Have you ever have trouble with people not taking you seriously because you’re a girl?
Absolutely. Still to this day, because I’m not only a female, I’m a white female.
I only know of one other female rapper here, and that’s Yumi Doll. The women need to step up!
What have your experiences been like as a female rapper?
I’ve always been a writer, but never really rapped my own stuff until a couple years ago. From breakdancing… rapping is another part of the whole hip-hop culture. It’s so motivating. If I was on my deathbed and I felt how I feel when I rap, I’d probably be brought back to life.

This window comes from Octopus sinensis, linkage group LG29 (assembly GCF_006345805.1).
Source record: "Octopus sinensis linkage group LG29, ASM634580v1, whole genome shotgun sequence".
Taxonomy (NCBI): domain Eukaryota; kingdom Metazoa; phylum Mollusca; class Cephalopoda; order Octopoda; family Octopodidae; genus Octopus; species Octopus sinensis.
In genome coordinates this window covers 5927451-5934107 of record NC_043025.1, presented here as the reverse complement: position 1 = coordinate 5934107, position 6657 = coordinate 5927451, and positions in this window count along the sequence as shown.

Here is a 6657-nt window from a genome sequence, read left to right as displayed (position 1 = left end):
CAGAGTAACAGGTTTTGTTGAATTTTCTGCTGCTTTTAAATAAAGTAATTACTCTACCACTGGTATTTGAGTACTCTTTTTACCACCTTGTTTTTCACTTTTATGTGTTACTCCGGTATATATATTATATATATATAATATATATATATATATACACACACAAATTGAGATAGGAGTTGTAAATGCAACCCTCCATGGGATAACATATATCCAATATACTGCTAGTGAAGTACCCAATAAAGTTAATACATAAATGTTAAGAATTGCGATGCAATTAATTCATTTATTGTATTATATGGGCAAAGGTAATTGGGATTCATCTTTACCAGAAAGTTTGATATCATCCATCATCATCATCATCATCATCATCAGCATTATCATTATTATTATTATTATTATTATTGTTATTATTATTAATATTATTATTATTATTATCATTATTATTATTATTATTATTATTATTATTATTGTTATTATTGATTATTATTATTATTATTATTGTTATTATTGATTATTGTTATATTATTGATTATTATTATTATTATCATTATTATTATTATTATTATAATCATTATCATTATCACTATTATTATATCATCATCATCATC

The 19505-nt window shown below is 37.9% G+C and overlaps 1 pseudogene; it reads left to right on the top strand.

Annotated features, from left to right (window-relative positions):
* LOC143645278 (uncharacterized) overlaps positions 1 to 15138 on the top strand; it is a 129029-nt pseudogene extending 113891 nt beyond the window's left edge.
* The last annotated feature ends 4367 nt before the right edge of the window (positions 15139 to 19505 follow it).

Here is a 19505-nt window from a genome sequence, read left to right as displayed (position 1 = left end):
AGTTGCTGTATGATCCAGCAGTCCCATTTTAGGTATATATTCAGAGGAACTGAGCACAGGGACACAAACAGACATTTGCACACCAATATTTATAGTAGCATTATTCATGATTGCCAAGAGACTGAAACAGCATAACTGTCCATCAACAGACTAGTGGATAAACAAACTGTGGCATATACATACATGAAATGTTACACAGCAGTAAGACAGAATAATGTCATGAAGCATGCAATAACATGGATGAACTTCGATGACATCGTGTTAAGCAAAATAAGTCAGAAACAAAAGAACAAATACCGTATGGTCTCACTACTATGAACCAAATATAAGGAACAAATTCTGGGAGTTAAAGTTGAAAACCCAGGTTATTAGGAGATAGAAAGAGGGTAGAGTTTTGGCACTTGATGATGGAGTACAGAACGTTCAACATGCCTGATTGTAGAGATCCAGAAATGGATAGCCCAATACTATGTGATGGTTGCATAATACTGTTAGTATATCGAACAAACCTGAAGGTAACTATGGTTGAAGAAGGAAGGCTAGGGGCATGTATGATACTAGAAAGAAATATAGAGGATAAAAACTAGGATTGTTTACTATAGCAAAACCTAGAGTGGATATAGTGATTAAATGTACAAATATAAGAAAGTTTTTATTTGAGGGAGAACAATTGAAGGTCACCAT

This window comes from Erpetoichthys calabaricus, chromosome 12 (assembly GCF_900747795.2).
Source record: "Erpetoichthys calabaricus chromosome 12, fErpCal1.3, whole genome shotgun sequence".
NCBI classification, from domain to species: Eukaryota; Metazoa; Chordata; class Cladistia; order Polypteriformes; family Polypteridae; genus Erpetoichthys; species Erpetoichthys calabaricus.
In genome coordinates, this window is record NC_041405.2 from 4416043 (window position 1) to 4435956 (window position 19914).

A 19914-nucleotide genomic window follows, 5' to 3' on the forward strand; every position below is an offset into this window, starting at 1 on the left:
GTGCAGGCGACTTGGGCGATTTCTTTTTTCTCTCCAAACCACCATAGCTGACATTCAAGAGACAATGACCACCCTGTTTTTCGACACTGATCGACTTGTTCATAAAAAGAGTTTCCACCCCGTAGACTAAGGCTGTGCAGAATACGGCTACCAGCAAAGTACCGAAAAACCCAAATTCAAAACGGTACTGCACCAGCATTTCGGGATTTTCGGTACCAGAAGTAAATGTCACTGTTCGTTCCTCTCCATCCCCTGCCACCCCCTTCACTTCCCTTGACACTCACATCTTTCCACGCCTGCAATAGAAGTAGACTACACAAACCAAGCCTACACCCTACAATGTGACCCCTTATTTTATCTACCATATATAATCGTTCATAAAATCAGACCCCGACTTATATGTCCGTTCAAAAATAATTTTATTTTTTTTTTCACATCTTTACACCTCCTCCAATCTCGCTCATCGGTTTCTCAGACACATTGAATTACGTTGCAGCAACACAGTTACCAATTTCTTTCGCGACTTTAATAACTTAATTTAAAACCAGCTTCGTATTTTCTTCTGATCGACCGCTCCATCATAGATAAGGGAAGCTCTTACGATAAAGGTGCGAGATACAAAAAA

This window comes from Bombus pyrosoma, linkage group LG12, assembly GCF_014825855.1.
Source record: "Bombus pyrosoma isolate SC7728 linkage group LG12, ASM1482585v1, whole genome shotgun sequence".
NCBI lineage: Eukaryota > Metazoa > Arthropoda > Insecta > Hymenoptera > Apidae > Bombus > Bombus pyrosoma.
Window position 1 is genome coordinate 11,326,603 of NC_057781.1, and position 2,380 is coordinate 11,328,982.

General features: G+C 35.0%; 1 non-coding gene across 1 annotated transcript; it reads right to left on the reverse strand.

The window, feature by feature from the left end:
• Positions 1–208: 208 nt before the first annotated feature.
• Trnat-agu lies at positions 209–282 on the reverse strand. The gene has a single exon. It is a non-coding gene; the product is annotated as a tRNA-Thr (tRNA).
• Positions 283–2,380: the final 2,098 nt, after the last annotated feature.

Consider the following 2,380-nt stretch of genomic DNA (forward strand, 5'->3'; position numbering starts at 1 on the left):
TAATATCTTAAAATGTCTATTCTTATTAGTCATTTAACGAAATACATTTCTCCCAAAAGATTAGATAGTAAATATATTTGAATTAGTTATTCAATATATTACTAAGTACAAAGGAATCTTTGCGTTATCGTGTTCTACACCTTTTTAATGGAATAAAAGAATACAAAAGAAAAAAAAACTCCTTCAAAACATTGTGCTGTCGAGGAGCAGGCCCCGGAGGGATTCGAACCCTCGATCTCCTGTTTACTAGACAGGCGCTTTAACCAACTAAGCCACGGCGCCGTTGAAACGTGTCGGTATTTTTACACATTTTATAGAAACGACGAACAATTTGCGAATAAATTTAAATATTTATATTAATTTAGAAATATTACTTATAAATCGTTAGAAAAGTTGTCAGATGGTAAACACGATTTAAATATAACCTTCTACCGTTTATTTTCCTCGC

I started with a rap group called Jam ROQ (several artists who are no longer on the island). We did that for six months, opened for Nikki Minaj, then I split with the group and started doing a solo thing. I put together a mix tape and… gave it to Kutmaster Spaz. He called me back, and he’s my manager now.
My most recent show at RumFire was with Krystilez and Big Mox for Nine: It’s Not What You Think. It was just amazing… an honor to work with Double G (the LA-based maestro of daKAH Hip Hop Orchestra) and the Honolulu Symphony.
Tell me a little bit about your new album.
The album came about because I want to come to the game ready… The direction I’m going with it is real old-school hip-hop with a little bit of new school… with the dominant female holding it down. I want to portray a strong female, and not the whole sexy “I’m a bad biatch…”
What are some of your influences?
Missy Elliot is my number one inspiration of all time, and I totally admire MC Lyte, Queen Latifa, Lisa Left Eye” Lopes from TLC, all the amazing female artists. Nas, and always James Brown.